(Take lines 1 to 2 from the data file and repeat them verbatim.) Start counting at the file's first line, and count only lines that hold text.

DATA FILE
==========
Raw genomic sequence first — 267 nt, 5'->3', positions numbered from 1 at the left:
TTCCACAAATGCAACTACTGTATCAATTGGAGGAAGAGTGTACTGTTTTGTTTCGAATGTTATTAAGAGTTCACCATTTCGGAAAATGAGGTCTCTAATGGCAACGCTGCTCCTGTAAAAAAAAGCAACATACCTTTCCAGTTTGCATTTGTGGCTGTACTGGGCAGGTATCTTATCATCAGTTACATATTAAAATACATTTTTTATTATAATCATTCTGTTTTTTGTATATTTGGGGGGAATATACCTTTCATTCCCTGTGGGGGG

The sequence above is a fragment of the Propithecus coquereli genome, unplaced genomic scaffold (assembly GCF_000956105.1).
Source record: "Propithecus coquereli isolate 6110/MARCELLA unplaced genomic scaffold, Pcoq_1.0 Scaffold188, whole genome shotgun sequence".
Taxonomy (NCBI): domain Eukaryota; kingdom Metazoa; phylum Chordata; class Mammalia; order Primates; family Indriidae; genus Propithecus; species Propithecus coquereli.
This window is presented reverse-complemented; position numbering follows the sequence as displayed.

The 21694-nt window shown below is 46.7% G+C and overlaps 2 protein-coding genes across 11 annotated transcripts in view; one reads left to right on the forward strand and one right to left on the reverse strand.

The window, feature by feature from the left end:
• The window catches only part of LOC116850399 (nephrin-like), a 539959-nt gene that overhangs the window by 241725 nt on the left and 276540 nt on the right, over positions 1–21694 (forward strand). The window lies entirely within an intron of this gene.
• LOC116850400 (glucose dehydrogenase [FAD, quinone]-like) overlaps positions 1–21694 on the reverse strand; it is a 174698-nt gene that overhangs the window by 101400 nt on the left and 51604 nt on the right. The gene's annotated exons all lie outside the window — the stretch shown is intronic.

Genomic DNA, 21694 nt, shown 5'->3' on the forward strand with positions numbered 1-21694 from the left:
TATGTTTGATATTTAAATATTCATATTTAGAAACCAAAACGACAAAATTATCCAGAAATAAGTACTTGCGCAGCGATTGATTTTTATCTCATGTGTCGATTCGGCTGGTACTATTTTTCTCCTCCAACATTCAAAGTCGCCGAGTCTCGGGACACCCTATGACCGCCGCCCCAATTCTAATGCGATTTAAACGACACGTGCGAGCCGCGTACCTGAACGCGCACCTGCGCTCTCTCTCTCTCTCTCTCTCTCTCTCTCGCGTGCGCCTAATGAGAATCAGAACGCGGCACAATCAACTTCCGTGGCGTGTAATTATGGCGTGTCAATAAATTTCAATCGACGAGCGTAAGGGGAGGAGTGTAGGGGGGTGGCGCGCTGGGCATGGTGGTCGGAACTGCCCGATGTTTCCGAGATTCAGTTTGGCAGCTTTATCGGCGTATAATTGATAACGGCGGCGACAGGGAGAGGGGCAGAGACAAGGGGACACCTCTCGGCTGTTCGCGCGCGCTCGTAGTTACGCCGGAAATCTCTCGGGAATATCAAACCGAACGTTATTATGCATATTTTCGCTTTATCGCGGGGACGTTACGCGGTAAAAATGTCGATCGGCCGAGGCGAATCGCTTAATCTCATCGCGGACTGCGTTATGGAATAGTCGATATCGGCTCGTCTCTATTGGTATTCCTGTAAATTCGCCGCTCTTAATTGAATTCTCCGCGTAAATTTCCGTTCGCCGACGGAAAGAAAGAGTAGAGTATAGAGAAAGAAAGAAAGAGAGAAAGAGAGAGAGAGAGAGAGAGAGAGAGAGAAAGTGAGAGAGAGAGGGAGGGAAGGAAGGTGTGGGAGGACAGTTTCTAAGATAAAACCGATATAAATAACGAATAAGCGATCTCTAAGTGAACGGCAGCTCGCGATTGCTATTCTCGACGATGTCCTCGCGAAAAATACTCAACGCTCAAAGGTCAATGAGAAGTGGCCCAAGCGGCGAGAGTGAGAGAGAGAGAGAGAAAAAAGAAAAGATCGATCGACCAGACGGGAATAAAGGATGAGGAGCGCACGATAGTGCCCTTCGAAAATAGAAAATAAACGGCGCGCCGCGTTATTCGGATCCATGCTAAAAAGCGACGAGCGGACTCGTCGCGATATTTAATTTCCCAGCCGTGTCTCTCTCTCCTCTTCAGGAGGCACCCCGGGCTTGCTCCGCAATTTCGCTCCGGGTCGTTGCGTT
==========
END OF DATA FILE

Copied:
Raw genomic sequence first — 267 nt, 5'->3', positions numbered from 1 at the left:
TTCCACAAATGCAACTACTGTATCAATTGGAGGAAGAGTGTACTGTTTTGTTTCGAATGTTATTAAGAGTTCACCATTTCGGAAAATGAGGTCTCTAATGGCAACGCTGCTCCTGTAAAAAAAAGCAACATACCTTTCCAGTTTGCATTTGTGGCTGTACTGGGCAGGTATCTTATCATCAGTTACATATTAAAATACATTTTTTATTATAATCATTCTGTTTTTTGTATATTTGGGGGGAATATACCTTTCATTCCCTGTGGGGGG